Australasian Science: Australia's authority on science since 1938

Scan My Embryo’s Barcode

By Michael Cook

IVF “mix-ups” could be avoided by barcoding embryos, but at what point is a new life reduced to a manufactured product?

The full text of this article can be purchased from Informit.

As a child in a small American town I used to visit a tobacco shop to buy my sweets. It was hot one summer’s day, and the quiet man behind the counter with a thick Polish accent had rolled up his sleeves. I remember seeing a number tattooed on his inner forearm. Tattoos weren’t fashion statements then, and the only ones I had seen were the anchors on the bulging forearms of Popeye.

A six-digit number was an odd choice for a tattoo, but I didn’t ask him about it. I was more interested in my sweets.

Perhaps I should have. Perhaps I would have learned a few things about how people can be reduced to commodities.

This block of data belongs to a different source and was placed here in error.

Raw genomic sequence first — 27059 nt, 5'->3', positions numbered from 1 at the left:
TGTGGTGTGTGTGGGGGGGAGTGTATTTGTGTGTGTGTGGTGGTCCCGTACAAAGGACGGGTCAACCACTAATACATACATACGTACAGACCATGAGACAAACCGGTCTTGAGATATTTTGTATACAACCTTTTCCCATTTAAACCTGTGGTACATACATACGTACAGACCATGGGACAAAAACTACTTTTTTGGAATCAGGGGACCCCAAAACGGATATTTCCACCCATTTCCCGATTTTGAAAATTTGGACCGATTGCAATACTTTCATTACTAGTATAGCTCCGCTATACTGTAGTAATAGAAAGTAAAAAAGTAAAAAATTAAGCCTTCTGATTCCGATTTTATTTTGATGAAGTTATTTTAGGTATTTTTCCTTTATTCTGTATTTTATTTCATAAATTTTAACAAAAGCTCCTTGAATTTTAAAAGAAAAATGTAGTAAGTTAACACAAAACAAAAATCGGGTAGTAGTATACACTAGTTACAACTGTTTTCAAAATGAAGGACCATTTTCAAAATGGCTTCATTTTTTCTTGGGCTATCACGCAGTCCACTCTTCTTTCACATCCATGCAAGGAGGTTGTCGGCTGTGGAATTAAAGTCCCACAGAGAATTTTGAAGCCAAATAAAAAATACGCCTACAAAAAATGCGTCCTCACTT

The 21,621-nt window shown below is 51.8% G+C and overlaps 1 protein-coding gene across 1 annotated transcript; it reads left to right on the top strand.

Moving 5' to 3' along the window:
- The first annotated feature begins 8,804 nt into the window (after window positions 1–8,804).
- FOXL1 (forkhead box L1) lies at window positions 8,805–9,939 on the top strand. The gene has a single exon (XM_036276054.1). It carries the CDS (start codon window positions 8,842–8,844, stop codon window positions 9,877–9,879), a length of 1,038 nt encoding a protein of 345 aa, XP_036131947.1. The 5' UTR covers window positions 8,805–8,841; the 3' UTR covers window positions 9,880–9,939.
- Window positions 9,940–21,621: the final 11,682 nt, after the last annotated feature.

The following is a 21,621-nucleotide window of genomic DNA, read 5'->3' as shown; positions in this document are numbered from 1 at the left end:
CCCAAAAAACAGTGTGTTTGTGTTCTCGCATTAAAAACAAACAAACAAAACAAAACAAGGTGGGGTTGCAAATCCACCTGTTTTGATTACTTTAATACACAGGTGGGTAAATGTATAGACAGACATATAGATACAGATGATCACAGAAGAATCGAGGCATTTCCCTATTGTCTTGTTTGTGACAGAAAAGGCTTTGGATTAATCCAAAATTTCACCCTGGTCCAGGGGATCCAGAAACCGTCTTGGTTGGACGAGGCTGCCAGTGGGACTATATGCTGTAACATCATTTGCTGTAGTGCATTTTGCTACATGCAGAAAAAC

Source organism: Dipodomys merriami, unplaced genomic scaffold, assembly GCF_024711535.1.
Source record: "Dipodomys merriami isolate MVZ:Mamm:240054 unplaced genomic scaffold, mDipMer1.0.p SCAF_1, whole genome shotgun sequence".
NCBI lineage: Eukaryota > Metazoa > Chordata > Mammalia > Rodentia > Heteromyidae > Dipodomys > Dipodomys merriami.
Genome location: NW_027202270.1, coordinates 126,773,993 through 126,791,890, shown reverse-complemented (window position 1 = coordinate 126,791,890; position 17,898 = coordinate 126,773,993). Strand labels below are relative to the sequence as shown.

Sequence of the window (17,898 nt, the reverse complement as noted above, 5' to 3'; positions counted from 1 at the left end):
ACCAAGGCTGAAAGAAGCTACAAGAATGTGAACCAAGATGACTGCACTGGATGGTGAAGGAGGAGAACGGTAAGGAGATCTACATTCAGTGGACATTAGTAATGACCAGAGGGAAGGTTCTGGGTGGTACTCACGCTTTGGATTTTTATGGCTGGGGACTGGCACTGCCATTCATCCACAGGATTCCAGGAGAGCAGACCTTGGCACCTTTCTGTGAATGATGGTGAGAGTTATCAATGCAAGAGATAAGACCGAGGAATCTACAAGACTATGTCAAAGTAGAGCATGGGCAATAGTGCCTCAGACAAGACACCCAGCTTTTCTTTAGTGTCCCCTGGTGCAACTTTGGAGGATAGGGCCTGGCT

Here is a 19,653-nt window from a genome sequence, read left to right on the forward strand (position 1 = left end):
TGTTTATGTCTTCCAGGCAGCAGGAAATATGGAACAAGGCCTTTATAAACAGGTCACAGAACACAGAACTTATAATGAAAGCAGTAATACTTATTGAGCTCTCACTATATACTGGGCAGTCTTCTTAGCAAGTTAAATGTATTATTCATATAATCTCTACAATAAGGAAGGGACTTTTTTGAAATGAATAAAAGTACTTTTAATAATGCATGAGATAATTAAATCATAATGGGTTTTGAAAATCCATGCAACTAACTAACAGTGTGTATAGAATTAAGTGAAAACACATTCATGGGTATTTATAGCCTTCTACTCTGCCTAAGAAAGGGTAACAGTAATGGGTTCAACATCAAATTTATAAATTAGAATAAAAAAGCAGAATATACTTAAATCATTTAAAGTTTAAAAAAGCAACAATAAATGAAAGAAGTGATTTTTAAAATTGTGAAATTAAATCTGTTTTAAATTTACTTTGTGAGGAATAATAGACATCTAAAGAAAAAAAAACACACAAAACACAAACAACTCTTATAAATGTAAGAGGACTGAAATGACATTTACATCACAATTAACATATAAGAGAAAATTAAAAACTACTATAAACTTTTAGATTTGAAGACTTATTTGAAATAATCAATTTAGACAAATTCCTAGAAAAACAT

All these years later, that tattoo spells out the theory and practice of dehumanisation for me better than any textbook. Like branding in the ancient world, those blurry blue digits documented a human being’s transformation into a cheap, disposable commodity.

It was with this memory in mind that I read an article in the journal Human Reproduction.

Researchers at the Universitat Autonoma de Barcelona in Spain have come up with an “exciting” and “novel” system for tracking embryos and eggs in IVF clinics – essentially microscopic tattoos. They have successfully attached several bio­functionalised polysilicon barcodes to the outer surface of the egg. The labels are injected into a space between the cell wall and the zona pellucida, a...

The full text of this article can be purchased from Informit.